Is a set whose boundary is measure zero a Borel set?

Does any given Borel set has a measure zero boundary?

I want to give my ideas first: If $E \subseteq R^n $ is some set whose boundary has Lebesgue measure zero, then we can safely do the Riemann integral $\int _E1dx$, which means we can calculate the "volumn" of $E$. Hence I think $E$ is a Borel set.

But how about the inverse arguement?


To your first question: Take the example of a non borel set from this page: http://en.m.wikipedia.org/wiki/Borel_set

Then use sterograpic representation to wrap it around the open unit disc. That set (this weird boundary union disc interior) has a measure zero boundary (closure minus interior) but is not borel, otherwise the original set would be.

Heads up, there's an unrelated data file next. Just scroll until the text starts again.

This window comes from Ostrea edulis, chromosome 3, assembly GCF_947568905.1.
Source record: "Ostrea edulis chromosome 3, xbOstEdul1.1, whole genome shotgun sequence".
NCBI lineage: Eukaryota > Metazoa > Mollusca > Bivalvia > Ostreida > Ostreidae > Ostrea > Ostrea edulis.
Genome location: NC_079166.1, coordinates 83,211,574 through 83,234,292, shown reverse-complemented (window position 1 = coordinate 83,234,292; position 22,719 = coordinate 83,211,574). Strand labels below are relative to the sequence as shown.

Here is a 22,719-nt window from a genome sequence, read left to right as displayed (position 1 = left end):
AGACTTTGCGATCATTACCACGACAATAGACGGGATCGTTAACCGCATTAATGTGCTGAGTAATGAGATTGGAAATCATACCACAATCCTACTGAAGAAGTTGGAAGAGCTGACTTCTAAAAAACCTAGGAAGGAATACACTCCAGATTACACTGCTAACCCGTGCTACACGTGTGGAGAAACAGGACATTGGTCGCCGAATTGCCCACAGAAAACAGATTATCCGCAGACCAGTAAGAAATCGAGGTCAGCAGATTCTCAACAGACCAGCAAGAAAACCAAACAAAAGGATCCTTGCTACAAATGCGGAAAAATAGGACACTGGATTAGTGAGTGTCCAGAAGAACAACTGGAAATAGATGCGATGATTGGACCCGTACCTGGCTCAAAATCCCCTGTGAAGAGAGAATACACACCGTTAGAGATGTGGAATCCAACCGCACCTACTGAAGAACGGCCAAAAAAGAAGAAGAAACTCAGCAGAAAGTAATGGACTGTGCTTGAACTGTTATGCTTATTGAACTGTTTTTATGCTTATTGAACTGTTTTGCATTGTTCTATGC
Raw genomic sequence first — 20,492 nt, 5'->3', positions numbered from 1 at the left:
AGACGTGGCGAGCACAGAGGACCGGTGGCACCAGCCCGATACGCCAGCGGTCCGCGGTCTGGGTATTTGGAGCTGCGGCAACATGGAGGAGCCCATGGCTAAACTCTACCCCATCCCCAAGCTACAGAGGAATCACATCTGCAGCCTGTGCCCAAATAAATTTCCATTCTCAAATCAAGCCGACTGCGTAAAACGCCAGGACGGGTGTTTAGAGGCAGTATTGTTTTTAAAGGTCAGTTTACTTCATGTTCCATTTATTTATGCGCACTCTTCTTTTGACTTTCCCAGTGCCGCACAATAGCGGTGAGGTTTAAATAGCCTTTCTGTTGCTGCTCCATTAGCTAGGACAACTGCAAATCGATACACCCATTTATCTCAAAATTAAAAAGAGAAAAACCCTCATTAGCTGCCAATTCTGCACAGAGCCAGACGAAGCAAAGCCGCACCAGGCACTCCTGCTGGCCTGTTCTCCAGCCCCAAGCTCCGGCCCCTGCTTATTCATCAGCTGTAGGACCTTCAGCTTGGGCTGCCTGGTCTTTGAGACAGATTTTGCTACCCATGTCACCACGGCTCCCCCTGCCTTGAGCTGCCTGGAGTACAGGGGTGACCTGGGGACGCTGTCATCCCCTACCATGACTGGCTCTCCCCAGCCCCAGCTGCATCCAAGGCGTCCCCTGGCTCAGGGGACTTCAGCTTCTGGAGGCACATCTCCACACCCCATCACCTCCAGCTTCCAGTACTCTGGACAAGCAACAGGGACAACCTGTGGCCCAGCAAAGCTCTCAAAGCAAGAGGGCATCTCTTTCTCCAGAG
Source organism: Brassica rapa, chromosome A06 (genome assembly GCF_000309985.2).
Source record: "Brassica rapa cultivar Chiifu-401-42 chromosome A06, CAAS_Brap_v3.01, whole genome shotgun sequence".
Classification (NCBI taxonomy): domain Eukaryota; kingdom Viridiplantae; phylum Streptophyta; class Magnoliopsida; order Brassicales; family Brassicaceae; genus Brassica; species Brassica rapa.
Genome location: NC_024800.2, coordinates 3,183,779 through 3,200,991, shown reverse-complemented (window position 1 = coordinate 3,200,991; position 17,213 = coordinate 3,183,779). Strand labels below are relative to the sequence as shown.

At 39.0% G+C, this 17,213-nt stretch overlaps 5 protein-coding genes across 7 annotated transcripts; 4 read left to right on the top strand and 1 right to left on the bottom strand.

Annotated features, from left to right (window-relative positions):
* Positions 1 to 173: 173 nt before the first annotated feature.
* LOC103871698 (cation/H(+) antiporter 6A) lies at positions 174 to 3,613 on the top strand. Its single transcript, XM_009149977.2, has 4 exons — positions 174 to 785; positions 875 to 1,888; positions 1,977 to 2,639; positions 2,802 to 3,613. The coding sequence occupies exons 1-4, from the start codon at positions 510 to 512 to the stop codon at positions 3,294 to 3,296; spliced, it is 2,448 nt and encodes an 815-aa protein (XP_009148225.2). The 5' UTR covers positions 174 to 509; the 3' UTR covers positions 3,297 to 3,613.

Your second question:

http://en.wikipedia.org/wiki/Smith–Volterra–Cantor_set is a borel set with positive measure boundary.

So the answer to both your questions is "no".

My first example satisfies the theorem, but is not Borel. So what you would like to prove is false.

  • $\begingroup$ the cantor set is measure zero. and the cantor set is it's own boundary. $\endgroup$ – Stupid_Guy Oct 15 '14 at 18:53
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    $\begingroup$ For a non-constructive answer to the first question, note that there are $2^c$ many subsets of the boundary of the unit disk in the plane, all of which have (planar) measure zero, and only $c$ many of these can be Borel sets, so most subsets of the boundary of the unit disk have the property that its union with the open unit disk is not a Borel set (non-Borel union Borel is non-Borel), and all the boundaries of these non-Borel sets have measure zero. $\endgroup$ – Dave L. Renfro Oct 15 '14 at 19:59

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